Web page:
But this is what we’re about today, too, trying to go back to the sources to renew our faith. And that’s why having the Chiltons and the Borgs and the Crossans alive and well in our time, writing wonderful books, is such a tremendous assistance to us.

And this is how Chilton put it at the end of his marvelous book, Rabbi Jesus. He says:

 The Rabbi from Nazareth never claimed he was unique. His Abba was the Abba of all: his father was the father of all. His teaching, purifying, exorcising, healing, prayers, signs, meals and sacrifices were not for himself alone, were not intended to demonstrate his personal power or bring him adulation for his attributes. All his work was undertaken to open the gate of Heaven so Israel might enter before the throne of God.

Far too much theology has been preoccupied with closing that gate, exalting Jesus as the only human to be set on the right hand of God and thereby denying Heaven to others. As Rabbi Jesus’ movement enters into its third millennium, its great goal has yet to be achieved: to share Jesus’ vision with all humanity that it may enter through the gates of Heaven and be transformed by the energy of God.

So in a way we have to begin humbly and realize that we’ve not done a super job in the last 2,000 years. And this realization is especially important now, when we’re facing the demise of the Earth as we know it because of human malfeasance, which of course is a unique situation in which to find ourselves.

There’s a lot of praying and research going on in the world today from all our spiritual traditions, and that is a good and necessary thing. We’re feeling the pressure to link up to the wisdom of other traditions. I believe this is a sign of our times, a sign of how we can and need to reinvent things. How we need to go back to our sources and find the common points from which they all spring.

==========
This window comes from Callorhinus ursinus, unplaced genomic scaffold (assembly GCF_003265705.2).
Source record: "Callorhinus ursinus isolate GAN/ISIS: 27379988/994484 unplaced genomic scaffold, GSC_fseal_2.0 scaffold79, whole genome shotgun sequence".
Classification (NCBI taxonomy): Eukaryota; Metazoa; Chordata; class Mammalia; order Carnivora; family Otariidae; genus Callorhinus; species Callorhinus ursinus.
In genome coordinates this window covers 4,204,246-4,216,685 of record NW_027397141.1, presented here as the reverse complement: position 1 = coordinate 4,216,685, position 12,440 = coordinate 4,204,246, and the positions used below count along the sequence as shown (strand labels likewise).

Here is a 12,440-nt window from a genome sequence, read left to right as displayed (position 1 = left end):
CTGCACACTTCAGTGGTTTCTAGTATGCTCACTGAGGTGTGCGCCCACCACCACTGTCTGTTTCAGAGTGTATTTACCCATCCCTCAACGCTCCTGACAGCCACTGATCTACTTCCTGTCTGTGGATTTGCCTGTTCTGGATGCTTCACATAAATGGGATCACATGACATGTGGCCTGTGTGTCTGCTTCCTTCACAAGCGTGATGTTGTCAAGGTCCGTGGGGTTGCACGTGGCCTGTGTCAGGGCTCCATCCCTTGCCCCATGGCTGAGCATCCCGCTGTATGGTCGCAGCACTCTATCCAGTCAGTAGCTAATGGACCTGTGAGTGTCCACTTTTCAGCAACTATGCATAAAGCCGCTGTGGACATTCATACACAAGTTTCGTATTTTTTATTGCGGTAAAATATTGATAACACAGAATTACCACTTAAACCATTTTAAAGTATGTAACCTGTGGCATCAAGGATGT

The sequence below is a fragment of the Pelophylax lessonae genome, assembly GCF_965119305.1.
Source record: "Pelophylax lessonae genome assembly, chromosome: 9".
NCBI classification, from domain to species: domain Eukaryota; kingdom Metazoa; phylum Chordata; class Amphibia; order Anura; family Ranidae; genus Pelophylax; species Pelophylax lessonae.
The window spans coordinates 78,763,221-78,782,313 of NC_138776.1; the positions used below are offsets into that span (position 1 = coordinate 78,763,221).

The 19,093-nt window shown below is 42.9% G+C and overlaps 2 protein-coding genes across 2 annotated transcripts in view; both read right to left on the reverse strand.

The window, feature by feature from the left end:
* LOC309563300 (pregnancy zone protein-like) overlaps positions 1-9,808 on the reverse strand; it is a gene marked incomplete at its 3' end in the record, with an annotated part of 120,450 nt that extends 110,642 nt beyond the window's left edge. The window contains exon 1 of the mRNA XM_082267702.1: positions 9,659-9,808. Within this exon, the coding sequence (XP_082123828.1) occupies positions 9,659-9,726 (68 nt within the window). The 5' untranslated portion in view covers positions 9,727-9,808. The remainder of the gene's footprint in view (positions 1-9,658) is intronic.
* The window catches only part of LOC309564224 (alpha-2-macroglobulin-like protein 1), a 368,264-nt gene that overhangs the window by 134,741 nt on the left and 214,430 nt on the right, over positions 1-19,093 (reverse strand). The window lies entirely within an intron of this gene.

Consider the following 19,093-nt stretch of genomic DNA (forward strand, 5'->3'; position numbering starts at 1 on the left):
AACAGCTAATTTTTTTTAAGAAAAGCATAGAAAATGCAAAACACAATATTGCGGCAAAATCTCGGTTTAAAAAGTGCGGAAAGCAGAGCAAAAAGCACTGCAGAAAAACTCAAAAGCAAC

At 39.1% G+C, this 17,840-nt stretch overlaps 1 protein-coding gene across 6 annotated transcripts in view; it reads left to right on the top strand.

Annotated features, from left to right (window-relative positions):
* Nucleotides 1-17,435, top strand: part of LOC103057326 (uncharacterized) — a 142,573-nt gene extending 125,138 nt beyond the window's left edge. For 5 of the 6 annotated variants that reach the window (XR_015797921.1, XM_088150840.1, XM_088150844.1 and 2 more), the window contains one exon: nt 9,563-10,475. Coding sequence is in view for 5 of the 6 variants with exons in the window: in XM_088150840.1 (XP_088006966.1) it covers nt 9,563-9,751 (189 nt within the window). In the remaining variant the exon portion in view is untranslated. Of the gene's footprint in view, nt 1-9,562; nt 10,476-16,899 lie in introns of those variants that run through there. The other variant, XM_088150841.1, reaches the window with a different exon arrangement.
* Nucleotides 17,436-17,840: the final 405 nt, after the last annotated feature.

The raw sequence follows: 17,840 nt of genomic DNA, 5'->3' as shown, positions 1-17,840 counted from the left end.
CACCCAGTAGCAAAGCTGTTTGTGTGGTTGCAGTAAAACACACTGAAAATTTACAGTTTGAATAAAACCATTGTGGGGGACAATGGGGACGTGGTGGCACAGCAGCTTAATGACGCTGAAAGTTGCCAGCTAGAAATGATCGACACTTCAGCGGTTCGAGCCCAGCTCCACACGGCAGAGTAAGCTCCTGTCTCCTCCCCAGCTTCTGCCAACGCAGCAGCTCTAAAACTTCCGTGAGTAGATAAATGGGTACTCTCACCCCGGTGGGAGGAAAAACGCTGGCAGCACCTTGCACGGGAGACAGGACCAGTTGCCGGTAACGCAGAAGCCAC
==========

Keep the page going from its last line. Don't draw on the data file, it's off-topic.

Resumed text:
In my next post, we’ll take a look at Jesus as Prophet – how he spoke out and interfered with the injustices of his time, and how we can take his example as a model of creative sacred activism today.

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To register for the “Cosmic Christ and Youth: The Occupy Generation,” the next Christ Path Seminar weekend taking place 10/11-13,  featuring Adam Bucko as guest speaker, and based on Matthew Fox’s and Adam Bucko’s groundbreaking book, Occupy Spirituality: A Radical Vision for a New Generation,  see http://www.christpathseminar.org/ai1ec_event/cosmic-christ-and-youth-the-occupy-generation/?instance_id=99

To order the complete 12-DVD set of recordings from the first Christ Path Seminar weekend, “Cosmic Christ and the New Humanity”– including Dr. Fox’s delivery of the Saturday afternoon lecture from which this post is clipped, see http://www.christpathseminar.org/participate-by-dvd/

Be sure to sign up on the Christ Path Seminar mailing list to receive word when the DVDs from the second weekend, “Cosmic Christ and the Historical Jesus,” are released!

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About Matthew Fox

Matthew Fox – author, educator, activist, and spiritual pioneer – has spent the past 40 years doing the culture-changing work to lay the foundation for the values of a new generation. As today’s leading voice of the ancient mystical Christian tradition of creation spirituality, he has helped to midwife the birth of a movement that celebrates embodied spiritual practice, oneness with creation, personal awareness, educational empowerment, and social, environmental, and gender justice.